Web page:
The artsy village of Katikati is known as New Zealand’s ‘mural town’. The community is passionate about art, which quickly becomes apparent from the murals which adorn almost every wall of its streets.

 The Paparoa Marae

Take a stroll along the Haiku Pathway, along the Uretara River, which passes stones carved with Japanese haiku verse, carefully selected by a local poet.

On the Katikati Food Trail you can follow your food from plant to plate, visiting 10 different artisan producers, and gathering armfuls of cheeses, salami, seafood, freshly-baked breads, and other goodies to take away.

A little further down the road is Te Puke, known as New Zealand’s ‘Kiwifruit Capital’. More than 80 per cent of NZ kiwifruit exports are grown in the Bay of Plenty.

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Set Your Watch Back 85 Million Years

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At Kiwi360 you can sample all sorts of kiwifruit-flavoured fare, including Kiwifruit wine and liqueurs. Top it off with a taste of New Zealand’s famous Manuka honey at the nearby Comvita Visitor Centre. While you’re there, travel back in time 85 million years on a one hour guided tour and learn about the time New Zealand’s forests were filled with prehistoric creatures and plants.

The Mataatua Marae and Wharenui (meeting house) are located in Whakatane. Here the story of tribal traditions and history are brought to life with brilliant interactive technology.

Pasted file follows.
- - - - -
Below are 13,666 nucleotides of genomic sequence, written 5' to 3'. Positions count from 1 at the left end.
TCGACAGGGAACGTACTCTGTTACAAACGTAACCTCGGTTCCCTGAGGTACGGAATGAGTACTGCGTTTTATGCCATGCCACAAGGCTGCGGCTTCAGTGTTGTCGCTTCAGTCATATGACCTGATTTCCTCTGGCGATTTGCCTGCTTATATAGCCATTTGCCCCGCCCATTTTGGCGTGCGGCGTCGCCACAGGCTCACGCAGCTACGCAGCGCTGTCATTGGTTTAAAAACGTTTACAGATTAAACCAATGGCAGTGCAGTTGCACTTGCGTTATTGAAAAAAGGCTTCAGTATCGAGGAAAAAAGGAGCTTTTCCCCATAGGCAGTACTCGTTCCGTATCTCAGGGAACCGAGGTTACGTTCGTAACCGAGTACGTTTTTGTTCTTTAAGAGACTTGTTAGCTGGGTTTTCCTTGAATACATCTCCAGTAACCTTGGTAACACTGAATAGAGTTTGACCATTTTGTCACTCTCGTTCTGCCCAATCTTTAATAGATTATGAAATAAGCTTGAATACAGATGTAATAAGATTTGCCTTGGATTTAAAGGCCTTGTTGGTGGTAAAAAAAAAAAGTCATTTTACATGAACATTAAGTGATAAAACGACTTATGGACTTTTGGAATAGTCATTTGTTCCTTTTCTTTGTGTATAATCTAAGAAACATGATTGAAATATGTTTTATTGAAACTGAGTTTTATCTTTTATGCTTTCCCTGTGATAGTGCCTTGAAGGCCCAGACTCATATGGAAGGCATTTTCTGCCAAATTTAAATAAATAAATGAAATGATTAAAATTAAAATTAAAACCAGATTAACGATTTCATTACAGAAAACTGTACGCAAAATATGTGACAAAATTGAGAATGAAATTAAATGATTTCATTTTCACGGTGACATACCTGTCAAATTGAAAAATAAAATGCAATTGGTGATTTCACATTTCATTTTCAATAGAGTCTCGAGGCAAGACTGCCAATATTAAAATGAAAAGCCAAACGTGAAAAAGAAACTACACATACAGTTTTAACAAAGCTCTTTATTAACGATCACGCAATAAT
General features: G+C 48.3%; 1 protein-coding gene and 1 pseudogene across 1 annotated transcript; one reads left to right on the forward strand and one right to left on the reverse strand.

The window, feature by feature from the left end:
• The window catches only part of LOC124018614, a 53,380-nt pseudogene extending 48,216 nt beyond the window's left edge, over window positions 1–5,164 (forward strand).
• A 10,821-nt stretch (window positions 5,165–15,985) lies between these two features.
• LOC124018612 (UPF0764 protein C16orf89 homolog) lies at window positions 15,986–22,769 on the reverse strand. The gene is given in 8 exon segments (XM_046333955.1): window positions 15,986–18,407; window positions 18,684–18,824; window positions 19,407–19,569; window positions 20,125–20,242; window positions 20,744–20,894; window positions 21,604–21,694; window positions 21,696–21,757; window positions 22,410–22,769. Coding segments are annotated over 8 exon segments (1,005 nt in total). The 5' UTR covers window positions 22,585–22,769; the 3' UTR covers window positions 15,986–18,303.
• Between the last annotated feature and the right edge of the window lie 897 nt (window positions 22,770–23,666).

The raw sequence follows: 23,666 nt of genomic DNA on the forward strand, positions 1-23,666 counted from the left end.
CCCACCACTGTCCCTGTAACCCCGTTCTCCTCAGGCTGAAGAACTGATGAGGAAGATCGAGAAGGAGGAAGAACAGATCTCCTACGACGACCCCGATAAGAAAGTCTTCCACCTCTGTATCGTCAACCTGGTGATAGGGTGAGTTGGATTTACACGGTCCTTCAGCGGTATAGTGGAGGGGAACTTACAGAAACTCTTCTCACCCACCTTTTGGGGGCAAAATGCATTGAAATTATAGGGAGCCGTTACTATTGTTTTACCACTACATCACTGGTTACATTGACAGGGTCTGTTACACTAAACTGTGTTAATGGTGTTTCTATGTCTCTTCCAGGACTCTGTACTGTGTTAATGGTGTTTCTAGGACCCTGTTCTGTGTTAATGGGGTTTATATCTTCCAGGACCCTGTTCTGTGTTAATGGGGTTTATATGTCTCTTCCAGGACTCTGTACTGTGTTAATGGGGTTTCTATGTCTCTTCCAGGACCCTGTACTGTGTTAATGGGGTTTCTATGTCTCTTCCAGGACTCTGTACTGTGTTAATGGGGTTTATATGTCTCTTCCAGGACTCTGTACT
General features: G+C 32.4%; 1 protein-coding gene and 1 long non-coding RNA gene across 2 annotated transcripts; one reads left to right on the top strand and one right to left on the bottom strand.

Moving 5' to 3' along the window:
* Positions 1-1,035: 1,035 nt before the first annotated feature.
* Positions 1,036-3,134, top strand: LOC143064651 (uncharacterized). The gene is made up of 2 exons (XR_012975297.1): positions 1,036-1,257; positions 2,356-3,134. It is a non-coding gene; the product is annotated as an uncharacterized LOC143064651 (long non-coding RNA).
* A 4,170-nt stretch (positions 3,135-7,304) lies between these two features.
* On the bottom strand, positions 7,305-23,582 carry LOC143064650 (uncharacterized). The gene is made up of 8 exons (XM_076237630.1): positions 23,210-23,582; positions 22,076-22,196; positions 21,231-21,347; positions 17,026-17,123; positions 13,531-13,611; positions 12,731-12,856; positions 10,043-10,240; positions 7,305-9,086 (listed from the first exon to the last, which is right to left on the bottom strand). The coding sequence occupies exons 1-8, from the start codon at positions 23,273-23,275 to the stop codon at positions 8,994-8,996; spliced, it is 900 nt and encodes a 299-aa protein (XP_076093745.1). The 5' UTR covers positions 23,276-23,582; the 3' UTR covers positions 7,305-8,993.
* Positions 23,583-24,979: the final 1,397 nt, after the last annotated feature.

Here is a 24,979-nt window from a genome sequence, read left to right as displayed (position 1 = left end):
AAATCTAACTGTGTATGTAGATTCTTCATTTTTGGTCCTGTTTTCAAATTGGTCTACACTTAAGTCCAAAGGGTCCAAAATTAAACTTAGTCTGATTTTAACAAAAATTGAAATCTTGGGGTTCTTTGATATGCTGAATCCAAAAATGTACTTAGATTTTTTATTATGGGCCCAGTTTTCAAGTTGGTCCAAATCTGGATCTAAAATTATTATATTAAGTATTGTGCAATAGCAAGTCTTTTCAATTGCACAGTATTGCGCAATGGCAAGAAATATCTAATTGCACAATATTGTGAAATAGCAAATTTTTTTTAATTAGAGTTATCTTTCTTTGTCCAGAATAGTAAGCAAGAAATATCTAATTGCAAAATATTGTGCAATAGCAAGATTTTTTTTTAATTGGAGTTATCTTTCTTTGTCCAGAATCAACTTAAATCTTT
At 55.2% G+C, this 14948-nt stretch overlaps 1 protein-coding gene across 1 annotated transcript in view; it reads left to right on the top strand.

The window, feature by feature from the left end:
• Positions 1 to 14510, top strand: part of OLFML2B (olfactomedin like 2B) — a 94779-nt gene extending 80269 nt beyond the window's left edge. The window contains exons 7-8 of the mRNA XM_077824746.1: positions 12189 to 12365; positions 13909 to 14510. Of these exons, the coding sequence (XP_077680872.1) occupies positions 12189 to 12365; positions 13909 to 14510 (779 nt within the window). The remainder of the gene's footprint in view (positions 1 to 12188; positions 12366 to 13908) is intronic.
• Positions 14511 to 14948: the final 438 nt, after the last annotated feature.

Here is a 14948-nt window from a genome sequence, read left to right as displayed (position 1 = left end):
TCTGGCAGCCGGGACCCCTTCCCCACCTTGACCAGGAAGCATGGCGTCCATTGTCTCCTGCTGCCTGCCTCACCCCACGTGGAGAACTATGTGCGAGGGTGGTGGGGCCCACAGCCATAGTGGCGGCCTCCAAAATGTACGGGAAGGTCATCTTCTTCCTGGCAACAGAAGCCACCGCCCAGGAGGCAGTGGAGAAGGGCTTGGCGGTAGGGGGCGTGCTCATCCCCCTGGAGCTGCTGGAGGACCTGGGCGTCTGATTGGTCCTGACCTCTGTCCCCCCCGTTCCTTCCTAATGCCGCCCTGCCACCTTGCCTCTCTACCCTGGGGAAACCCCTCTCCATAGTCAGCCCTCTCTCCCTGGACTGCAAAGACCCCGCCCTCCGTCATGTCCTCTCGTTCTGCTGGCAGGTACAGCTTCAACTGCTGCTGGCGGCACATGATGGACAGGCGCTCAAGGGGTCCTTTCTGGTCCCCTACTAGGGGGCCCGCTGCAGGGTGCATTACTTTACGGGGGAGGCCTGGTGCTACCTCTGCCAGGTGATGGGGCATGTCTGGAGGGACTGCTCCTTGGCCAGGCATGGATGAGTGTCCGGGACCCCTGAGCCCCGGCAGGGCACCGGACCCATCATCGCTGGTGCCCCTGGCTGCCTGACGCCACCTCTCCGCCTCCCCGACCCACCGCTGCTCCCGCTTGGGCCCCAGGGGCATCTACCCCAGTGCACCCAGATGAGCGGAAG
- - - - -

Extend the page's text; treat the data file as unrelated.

You’ll feel the grandeur of the beautiful ancestral carvings as you explore local sacred sites of significance, such as the rock where the first tribal canoe landed. Here you’ll meet local elders, descendants of the tribe’s great chiefs, and experience the legendary Ngati Awa hospitality.

 White Island in the Bay of Plenty

For a snack, Wally’s On The Wharf at Whakatane, reputedly serves New Zealand’s best fish and chips.

From Whakatane, White Island appears off the Bay of Plenty coast as a thick plume of smoke rising from the Pacific Ocean - the first visible sign of one of New Zealand’s most fascinating natural attractions.

A quick helicopter, floatplane or boat ride will see you walking on a belching live volcano. A closer view of this remote volcanic island reveals a lunar landscape dramatised by an eerie mist rising from the crater-lake, and a hissing and roaring that comes from deep below.

It’s that same geothermal activity that provides the hot salt water pools and spas throughout the region where you can soak those tired driving muscles.
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Visit your local Flight Centre store or call 131 600 for more advice and the latest deals on travelling to New Zealand.

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Kris Madden

Kris Madden is an award-winning travel writer whose articles have appeared in many Australian and international print and online publications and guidebooks. Her travels have taken her to more than 60 countries combining her love of writing with her passion for adventure.